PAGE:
The only reason why the bill is going on the agenda tomorrow is that the Health, Social Care and Sport Committee voted along party lines. To be clear, MSPs on the Health, Social Care and Sport Committee who are not in government are united in our thinking that the bill must be sent back for proper scrutiny. The four committee members who are not SNP or Green members dissented on up to 46 of the report’s 110 recommendations, including support for the bill’s general principles. SNP-Green ministers might well respond by saying, “Well, this is a framework bill. At this stage, we only need to agree the principles.” That is not good enough. It is not right to push through a bill that the Government itself cannot even articulate.

If the current bill were a car, we would not know what make, what model or even what colour it is, but the Government is suggesting that we put down hundreds of millions of pounds in a deposit anyway.

Kevin Stewart (Aberdeen Central) (SNP)

There has been much talk from the Opposition about a framework bill. I remind members that the national health service was established in the United Kingdom using a framework bill. Thank goodness that those folk back in the day had the radical view of doing it that way—

Mr Stewart—

—to create an institution that works for all—

Mr Stewart, do you have some kind of question for the member?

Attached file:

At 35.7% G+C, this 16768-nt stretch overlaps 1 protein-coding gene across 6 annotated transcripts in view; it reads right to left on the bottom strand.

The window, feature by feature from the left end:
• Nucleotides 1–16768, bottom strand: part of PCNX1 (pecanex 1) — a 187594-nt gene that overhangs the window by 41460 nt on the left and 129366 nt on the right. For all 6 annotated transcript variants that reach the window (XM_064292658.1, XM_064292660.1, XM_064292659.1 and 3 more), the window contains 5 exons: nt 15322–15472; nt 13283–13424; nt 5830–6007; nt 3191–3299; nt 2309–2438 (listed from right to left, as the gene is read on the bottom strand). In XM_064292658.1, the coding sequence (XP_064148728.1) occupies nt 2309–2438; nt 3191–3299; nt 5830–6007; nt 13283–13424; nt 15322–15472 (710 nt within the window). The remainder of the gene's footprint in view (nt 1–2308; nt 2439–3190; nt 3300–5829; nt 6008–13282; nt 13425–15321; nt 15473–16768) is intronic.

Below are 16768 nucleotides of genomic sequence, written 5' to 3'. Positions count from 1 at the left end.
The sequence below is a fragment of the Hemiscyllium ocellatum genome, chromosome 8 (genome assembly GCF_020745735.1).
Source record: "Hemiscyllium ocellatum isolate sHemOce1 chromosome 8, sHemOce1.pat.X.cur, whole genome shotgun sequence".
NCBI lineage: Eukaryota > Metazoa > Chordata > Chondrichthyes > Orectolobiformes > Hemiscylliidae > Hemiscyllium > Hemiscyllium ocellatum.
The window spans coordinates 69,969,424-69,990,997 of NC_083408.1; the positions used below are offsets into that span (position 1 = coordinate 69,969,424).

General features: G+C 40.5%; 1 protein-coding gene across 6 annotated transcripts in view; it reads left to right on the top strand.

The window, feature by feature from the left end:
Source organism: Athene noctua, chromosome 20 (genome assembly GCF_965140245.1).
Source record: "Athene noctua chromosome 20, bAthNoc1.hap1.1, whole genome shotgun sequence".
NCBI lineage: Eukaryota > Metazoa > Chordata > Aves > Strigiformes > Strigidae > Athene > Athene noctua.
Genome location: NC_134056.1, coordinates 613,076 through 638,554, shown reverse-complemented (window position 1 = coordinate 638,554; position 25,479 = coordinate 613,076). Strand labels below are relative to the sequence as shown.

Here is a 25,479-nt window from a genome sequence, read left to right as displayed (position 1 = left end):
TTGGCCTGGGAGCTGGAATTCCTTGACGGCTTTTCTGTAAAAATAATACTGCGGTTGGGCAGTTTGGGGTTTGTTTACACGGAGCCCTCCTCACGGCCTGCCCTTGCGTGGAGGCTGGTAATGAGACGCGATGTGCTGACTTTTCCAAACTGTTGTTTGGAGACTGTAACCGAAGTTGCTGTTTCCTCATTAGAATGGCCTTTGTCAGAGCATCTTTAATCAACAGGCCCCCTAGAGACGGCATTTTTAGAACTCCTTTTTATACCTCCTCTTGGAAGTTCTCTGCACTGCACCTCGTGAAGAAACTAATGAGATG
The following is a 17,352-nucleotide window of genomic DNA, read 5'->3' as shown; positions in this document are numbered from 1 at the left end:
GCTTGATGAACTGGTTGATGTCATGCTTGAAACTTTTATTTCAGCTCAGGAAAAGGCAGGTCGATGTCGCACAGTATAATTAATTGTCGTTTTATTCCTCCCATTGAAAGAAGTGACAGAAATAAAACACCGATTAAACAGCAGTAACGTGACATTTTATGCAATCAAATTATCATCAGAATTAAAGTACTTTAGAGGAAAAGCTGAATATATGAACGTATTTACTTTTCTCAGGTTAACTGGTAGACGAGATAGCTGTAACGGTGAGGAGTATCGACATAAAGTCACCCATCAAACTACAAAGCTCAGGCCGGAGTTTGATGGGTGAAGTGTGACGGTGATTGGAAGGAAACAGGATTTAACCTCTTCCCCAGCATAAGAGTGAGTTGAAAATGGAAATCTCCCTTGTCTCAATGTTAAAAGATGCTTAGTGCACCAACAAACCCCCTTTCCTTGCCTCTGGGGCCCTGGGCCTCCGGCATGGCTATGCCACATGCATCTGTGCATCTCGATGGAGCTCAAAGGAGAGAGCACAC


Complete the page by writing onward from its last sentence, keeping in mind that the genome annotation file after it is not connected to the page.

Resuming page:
It is a pity that Dr Gulhane and others do not have the radical edge that Nye Bevan and others did—

Mr Stewart!

Dr Gulhane, please continue.

Sandesh Gulhane

Well, there was no question. If Mr Stewart wanted to speak, he should have put his name forward to do a speech.

I ask members across the chamber to vote not along party lines but on the principle that committees and scrutiny of legislation are important.

I move amendment S6M-12317.1, to insert at end:

“, and, in so doing, expresses severe concern about the viability of the Bill, its related costings and its handling by the Scottish Government.”


The Minister for Social Care, Mental Wellbeing and Sport (Maree Todd)

The National Care Service (Scotland) Bill is our opportunity to reform the social care system in Scotland. I welcome the Parliament’s consideration of such an important issue, but the fact that I am here to prevent what is essentially a delay in delivering that much-needed change is disappointing.

Will the minister take an intervention?

Maree Todd